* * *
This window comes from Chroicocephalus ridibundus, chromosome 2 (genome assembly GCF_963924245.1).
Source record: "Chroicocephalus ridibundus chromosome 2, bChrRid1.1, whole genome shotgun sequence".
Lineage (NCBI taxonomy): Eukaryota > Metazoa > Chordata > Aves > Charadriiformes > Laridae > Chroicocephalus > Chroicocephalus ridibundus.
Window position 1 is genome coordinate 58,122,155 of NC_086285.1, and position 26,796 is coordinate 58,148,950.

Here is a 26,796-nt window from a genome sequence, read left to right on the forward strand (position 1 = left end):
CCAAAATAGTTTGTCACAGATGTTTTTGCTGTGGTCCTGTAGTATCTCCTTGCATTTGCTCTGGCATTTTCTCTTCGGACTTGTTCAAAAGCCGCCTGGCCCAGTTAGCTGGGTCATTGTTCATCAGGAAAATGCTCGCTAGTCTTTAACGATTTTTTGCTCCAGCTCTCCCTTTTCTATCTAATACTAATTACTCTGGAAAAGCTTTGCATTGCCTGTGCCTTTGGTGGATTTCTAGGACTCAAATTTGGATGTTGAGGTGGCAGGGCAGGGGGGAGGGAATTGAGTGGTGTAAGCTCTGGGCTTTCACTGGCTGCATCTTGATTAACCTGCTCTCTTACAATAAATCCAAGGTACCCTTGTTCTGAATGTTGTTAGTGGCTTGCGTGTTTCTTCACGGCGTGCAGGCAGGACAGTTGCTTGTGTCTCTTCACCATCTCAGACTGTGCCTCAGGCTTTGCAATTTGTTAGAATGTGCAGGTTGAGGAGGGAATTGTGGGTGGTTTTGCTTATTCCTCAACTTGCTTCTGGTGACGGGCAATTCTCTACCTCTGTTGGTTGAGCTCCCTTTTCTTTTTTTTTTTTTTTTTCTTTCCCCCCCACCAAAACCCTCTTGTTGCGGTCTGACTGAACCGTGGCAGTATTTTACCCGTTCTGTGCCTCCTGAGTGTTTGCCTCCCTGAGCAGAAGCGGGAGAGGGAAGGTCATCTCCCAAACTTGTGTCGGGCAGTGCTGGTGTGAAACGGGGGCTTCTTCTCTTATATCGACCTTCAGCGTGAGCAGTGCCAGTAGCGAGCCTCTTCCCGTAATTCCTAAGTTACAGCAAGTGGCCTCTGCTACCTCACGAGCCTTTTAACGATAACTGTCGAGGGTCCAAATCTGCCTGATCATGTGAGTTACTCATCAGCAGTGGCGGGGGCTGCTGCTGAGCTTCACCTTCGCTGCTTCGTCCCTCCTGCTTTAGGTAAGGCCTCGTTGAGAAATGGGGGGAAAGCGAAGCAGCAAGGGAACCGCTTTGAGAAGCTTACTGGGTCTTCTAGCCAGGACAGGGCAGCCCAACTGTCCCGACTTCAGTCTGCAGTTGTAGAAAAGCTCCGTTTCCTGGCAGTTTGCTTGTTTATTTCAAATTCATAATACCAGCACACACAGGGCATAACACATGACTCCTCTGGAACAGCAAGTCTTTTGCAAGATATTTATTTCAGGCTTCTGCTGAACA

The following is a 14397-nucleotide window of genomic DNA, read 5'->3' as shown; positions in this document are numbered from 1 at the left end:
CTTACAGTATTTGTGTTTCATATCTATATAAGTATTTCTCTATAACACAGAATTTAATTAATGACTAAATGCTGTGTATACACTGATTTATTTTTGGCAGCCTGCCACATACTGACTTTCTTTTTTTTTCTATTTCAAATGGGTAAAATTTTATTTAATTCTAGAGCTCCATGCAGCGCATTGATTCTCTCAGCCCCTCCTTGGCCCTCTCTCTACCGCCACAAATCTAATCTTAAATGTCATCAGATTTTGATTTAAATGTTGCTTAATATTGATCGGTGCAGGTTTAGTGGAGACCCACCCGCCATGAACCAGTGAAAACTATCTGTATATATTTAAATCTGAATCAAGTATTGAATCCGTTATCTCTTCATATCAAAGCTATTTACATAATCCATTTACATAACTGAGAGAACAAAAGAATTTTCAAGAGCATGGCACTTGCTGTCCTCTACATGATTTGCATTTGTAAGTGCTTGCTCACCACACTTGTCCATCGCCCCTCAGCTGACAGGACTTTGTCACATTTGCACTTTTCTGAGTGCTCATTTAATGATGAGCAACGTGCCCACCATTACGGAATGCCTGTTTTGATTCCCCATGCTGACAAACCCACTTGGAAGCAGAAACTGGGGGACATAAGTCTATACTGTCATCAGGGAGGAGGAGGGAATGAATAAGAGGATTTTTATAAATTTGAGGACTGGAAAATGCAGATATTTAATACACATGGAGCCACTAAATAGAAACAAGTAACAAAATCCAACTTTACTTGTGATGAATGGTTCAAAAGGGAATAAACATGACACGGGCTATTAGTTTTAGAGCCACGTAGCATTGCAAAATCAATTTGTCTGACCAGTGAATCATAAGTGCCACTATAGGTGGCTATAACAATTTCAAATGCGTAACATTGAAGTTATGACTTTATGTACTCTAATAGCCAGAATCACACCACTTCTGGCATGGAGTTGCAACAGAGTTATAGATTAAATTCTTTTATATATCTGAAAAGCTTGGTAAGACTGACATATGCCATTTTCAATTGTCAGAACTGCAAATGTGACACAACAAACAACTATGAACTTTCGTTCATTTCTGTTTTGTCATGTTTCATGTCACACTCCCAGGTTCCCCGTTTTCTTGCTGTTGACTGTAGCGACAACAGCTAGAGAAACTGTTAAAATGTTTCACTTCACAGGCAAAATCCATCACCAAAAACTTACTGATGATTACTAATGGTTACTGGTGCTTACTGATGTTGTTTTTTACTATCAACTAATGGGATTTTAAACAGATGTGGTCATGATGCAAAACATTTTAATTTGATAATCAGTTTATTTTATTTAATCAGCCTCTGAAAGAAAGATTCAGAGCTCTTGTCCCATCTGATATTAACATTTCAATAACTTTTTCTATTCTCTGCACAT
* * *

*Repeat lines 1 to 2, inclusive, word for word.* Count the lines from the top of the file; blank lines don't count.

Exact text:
This window comes from Chroicocephalus ridibundus, chromosome 2 (genome assembly GCF_963924245.1).
Source record: "Chroicocephalus ridibundus chromosome 2, bChrRid1.1, whole genome shotgun sequence".